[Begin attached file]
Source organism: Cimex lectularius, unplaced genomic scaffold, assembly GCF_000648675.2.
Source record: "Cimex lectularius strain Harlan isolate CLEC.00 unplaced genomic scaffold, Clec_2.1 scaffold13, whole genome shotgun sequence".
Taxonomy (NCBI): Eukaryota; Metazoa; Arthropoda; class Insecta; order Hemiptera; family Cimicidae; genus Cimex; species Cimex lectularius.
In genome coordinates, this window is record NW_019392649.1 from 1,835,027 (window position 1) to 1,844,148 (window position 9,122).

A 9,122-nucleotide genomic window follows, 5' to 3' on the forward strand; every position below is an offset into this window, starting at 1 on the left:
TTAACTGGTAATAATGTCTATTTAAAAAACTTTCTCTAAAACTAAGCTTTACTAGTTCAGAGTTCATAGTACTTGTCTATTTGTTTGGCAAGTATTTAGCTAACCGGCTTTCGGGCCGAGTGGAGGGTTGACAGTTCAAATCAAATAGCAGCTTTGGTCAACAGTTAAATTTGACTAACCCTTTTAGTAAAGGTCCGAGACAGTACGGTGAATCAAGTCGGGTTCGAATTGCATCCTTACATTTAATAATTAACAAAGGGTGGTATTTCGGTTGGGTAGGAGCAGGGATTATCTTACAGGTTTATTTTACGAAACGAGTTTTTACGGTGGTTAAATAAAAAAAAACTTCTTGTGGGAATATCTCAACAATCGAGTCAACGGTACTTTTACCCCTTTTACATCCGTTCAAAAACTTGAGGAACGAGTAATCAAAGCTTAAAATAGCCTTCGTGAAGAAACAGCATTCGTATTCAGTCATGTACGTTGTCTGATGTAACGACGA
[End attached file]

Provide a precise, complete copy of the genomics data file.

Source organism: Cimex lectularius, unplaced genomic scaffold, assembly GCF_000648675.2.
Source record: "Cimex lectularius strain Harlan isolate CLEC.00 unplaced genomic scaffold, Clec_2.1 scaffold13, whole genome shotgun sequence".
Taxonomy (NCBI): Eukaryota; Metazoa; Arthropoda; class Insecta; order Hemiptera; family Cimicidae; genus Cimex; species Cimex lectularius.
In genome coordinates, this window is record NW_019392649.1 from 1,835,027 (window position 1) to 1,844,148 (window position 9,122).

A 9,122-nucleotide genomic window follows, 5' to 3' on the forward strand; every position below is an offset into this window, starting at 1 on the left:
TTAACTGGTAATAATGTCTATTTAAAAAACTTTCTCTAAAACTAAGCTTTACTAGTTCAGAGTTCATAGTACTTGTCTATTTGTTTGGCAAGTATTTAGCTAACCGGCTTTCGGGCCGAGTGGAGGGTTGACAGTTCAAATCAAATAGCAGCTTTGGTCAACAGTTAAATTTGACTAACCCTTTTAGTAAAGGTCCGAGACAGTACGGTGAATCAAGTCGGGTTCGAATTGCATCCTTACATTTAATAATTAACAAAGGGTGGTATTTCGGTTGGGTAGGAGCAGGGATTATCTTACAGGTTTATTTTACGAAACGAGTTTTTACGGTGGTTAAATAAAAAAAAACTTCTTGTGGGAATATCTCAACAATCGAGTCAACGGTACTTTTACCCCTTTTACATCCGTTCAAAAACTTGAGGAACGAGTAATCAAAGCTTAAAATAGCCTTCGTGAAGAAACAGCATTCGTATTCAGTCATGTACGTTGTCTGATGTAACGACGA